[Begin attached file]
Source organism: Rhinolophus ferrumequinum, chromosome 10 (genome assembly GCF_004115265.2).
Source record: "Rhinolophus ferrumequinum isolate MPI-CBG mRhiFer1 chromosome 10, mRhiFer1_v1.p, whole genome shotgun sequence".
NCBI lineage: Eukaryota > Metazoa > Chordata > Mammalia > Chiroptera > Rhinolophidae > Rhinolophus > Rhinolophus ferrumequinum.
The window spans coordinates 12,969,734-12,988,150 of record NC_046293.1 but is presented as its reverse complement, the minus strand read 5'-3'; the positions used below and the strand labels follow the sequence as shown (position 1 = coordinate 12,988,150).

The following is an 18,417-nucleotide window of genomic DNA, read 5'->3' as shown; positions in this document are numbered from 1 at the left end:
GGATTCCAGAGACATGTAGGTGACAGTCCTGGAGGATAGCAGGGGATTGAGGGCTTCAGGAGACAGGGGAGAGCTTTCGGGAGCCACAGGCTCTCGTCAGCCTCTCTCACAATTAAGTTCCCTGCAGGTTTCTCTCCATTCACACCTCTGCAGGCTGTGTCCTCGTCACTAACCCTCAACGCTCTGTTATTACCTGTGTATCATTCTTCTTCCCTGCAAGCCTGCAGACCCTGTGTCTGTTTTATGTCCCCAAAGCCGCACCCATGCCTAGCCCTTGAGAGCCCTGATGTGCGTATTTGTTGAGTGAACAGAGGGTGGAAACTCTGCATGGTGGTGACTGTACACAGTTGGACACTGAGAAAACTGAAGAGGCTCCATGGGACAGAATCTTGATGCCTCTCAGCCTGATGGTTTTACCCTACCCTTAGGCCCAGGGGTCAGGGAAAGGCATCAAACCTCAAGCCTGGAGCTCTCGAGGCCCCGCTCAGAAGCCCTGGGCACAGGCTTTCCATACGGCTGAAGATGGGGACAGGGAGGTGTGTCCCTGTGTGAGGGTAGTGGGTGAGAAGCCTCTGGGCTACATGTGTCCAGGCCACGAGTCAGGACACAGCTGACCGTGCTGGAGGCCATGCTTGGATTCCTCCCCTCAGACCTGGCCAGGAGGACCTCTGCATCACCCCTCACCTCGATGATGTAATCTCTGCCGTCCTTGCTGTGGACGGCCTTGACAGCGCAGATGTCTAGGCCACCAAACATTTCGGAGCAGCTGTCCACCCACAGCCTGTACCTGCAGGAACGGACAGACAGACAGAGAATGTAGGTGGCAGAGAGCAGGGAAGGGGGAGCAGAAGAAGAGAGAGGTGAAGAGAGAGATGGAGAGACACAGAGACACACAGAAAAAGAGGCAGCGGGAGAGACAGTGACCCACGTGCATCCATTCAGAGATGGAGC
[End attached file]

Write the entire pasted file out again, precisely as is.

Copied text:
Source organism: Rhinolophus ferrumequinum, chromosome 10 (genome assembly GCF_004115265.2).
Source record: "Rhinolophus ferrumequinum isolate MPI-CBG mRhiFer1 chromosome 10, mRhiFer1_v1.p, whole genome shotgun sequence".
NCBI lineage: Eukaryota > Metazoa > Chordata > Mammalia > Chiroptera > Rhinolophidae > Rhinolophus > Rhinolophus ferrumequinum.
The window spans coordinates 12,969,734-12,988,150 of record NC_046293.1 but is presented as its reverse complement, the minus strand read 5'-3'; the positions used below and the strand labels follow the sequence as shown (position 1 = coordinate 12,988,150).

The following is an 18,417-nucleotide window of genomic DNA, read 5'->3' as shown; positions in this document are numbered from 1 at the left end:
GGATTCCAGAGACATGTAGGTGACAGTCCTGGAGGATAGCAGGGGATTGAGGGCTTCAGGAGACAGGGGAGAGCTTTCGGGAGCCACAGGCTCTCGTCAGCCTCTCTCACAATTAAGTTCCCTGCAGGTTTCTCTCCATTCACACCTCTGCAGGCTGTGTCCTCGTCACTAACCCTCAACGCTCTGTTATTACCTGTGTATCATTCTTCTTCCCTGCAAGCCTGCAGACCCTGTGTCTGTTTTATGTCCCCAAAGCCGCACCCATGCCTAGCCCTTGAGAGCCCTGATGTGCGTATTTGTTGAGTGAACAGAGGGTGGAAACTCTGCATGGTGGTGACTGTACACAGTTGGACACTGAGAAAACTGAAGAGGCTCCATGGGACAGAATCTTGATGCCTCTCAGCCTGATGGTTTTACCCTACCCTTAGGCCCAGGGGTCAGGGAAAGGCATCAAACCTCAAGCCTGGAGCTCTCGAGGCCCCGCTCAGAAGCCCTGGGCACAGGCTTTCCATACGGCTGAAGATGGGGACAGGGAGGTGTGTCCCTGTGTGAGGGTAGTGGGTGAGAAGCCTCTGGGCTACATGTGTCCAGGCCACGAGTCAGGACACAGCTGACCGTGCTGGAGGCCATGCTTGGATTCCTCCCCTCAGACCTGGCCAGGAGGACCTCTGCATCACCCCTCACCTCGATGATGTAATCTCTGCCGTCCTTGCTGTGGACGGCCTTGACAGCGCAGATGTCTAGGCCACCAAACATTTCGGAGCAGCTGTCCACCCACAGCCTGTACCTGCAGGAACGGACAGACAGACAGAGAATGTAGGTGGCAGAGAGCAGGGAAGGGGGAGCAGAAGAAGAGAGAGGTGAAGAGAGAGATGGAGAGACACAGAGACACACAGAAAAAGAGGCAGCGGGAGAGACAGTGACCCACGTGCATCCATTCAGAGATGGAGC